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The Indestructible Tom Cruise

'Mission: Impossible – Fallout' is a raucous delight, helmed by a 56-year-old who can still climb rock faces with the best of them.

Paramount Pictures

There are eleven actors credited as “rowdy Frenchman” in Mission: Impossible – Fallout, and they all appear in a single bathroom. With abundant Frenchmen, a three-noun-two-punctuation-mark title, two love interests, several double-crosses, and three principal locations, the sixth movie in the Mission: Impossible series is a truly maximalist work of art. The plot is stupid but the stunts are terrifying, the tension vibratory, the muscles rippling. In short, it’s a masterpiece.

That isn’t to say that it’s a subtle movie. The first post-title scene is pure exposition. That’s the great thing about those “your mission, should you choose to accept it” messages. They explain the entire premise of a movie, completely out of the blue, and events just play out from there. Three lumps of plutonium have gone missing, the tape message says. An arms dealer named John Lark and his global gang of evil thugs want to use them to bomb the Vatican, Jerusalem, and Mecca. They are equal-opportunity loathers of religion, keen to knock out all the Abrahamic hotspots at once. Our hero Ethan Hunt uncharacteristically bungles an interception of the plutonium lumps, however—and then the fun really begins.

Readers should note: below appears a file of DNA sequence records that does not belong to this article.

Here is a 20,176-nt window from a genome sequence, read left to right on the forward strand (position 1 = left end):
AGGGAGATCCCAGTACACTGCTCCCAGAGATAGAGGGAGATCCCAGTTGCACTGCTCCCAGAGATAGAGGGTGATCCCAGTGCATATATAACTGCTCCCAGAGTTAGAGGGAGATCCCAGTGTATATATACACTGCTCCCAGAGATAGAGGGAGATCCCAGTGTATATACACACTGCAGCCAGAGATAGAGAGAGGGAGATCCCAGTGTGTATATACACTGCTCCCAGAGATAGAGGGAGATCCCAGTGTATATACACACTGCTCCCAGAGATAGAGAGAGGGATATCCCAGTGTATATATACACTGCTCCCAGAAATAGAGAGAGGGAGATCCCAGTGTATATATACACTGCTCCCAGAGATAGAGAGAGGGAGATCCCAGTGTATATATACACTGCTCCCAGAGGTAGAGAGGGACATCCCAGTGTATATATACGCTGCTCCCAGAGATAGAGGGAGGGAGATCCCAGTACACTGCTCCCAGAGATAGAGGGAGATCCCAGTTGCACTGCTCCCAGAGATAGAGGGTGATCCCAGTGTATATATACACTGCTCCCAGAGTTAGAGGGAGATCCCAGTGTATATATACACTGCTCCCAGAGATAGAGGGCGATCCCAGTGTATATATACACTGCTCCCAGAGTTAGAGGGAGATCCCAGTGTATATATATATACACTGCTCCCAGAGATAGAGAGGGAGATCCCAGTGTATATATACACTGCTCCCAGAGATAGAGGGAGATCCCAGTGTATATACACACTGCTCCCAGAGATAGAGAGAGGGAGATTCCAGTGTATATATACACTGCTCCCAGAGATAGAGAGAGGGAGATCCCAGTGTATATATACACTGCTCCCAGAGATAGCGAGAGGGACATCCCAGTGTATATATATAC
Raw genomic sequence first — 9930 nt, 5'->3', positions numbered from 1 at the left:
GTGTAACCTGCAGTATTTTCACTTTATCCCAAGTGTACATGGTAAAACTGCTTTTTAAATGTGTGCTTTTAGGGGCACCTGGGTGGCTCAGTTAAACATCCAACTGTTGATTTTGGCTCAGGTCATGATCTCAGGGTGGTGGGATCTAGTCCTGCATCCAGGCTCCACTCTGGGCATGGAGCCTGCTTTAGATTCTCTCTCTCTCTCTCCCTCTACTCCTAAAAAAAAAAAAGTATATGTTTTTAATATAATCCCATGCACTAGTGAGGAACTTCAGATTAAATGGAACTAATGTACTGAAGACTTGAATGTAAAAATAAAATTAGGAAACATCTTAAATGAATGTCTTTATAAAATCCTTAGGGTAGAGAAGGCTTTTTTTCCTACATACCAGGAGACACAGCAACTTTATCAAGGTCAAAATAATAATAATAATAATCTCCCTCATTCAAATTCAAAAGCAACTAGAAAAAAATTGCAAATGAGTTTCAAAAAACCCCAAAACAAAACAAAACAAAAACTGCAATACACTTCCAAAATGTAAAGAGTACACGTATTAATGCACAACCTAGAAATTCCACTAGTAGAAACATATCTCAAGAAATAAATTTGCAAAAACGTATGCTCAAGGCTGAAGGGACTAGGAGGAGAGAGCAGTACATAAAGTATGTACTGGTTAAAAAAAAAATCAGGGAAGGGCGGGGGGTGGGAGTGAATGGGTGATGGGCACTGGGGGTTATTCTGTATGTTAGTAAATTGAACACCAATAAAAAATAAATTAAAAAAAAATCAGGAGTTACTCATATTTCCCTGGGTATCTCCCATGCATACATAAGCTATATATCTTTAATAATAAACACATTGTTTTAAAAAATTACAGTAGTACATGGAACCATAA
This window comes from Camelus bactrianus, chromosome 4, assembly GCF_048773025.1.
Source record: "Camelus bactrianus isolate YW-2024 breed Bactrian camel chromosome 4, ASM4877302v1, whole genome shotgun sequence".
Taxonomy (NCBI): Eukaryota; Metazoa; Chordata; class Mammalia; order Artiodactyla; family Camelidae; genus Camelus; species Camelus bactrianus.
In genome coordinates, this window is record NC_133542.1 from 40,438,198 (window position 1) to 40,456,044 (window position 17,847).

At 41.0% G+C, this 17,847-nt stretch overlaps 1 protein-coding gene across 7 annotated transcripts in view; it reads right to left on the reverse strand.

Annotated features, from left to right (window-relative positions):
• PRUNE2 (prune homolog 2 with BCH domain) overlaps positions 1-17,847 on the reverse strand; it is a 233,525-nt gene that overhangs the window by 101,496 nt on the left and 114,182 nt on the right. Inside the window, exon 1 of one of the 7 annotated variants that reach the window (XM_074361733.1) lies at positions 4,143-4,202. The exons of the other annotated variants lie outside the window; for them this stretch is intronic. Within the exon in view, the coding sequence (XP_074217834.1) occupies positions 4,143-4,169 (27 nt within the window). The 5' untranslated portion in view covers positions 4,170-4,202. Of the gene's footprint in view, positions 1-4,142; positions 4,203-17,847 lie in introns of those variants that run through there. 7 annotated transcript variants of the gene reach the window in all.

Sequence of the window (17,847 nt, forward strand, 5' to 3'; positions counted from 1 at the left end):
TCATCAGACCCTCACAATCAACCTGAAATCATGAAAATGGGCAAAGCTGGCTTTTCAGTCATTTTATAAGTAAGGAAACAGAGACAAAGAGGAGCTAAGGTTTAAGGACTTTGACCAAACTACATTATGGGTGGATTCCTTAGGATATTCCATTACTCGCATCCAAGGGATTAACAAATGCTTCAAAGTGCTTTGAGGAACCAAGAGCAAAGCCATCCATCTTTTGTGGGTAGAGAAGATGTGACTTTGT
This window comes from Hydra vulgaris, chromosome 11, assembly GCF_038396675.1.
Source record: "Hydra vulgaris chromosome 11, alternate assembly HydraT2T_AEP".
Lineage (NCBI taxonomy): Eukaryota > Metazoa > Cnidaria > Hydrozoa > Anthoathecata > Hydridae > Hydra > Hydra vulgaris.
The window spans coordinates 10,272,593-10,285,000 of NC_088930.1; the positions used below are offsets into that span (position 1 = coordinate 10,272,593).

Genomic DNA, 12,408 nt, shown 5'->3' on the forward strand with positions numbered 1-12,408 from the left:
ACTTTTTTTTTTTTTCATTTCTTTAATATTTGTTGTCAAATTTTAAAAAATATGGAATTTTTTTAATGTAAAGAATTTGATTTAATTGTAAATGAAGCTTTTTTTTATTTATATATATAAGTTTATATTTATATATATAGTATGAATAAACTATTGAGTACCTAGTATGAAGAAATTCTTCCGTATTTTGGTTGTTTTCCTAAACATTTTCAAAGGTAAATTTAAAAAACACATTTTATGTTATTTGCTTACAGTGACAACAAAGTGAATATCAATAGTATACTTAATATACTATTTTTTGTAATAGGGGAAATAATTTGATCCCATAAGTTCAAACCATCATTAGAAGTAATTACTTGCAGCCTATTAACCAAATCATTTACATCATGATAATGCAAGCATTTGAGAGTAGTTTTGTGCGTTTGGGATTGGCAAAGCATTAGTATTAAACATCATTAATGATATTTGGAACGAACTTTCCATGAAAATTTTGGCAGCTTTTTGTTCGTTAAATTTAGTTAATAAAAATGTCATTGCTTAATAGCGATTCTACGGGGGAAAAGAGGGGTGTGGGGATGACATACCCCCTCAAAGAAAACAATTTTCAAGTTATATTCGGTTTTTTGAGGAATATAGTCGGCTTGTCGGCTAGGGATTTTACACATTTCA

We get all the classic ingredients. Hunt has to apologize to mourners as he runs through the funeral of a loved one. He dangles from plunging helicopters. The rubbery masks make a great comeback, for once as part of a genuinely cool switch-up rather than a convenient plot twist.

The cast is a medley of old and new faces. The villain from Rogue Nation Solomon Lane (the eerie Sean Harris) crops up again, still hellbent on his mission to destroy Hunt and all he holds dear. Sidekicks Benji (Simon Pegg) and Luther (Ving Rhames) are still around, providing some crucial humor to pad Cruise’s muscle. New-ish love interest Ilsa (Rebecca Ferguson) gets to meet the old one Julia (Michelle Monaghan). When they stand next to each other it’s very clear that Ethan Hunt has a type.

But the brand-new cast members are what distinguish this movie from its forebears. Whichever casting director thought to pair Angela Bassett and Henry Cavill as CIA director and her obedient, musclebound henchman deserves an Oscar. She is elegant and severe, sexy and dominant. He is gorgeous and huge, always wears a beautiful suit, and lives to do her bidding.

Their vaguely D/s relationship sets the tone of the movie, which is the most erotic of the franchise yet. The soundtrack gets a deep and languid treatment. And the much-trailered bathroom scene is one of the hottest things to grace the summer blockbuster screen in a long time. Tom Cruise, Henry Cavill, and Liang Yang spend significant time in a bathroom stall together, which is what provokes the gang of Frenchmen. Gay sex, get it? In their time outside the stall, however, the trio just beat each other up in their expensive, well-cut suits. I could watch it for hours.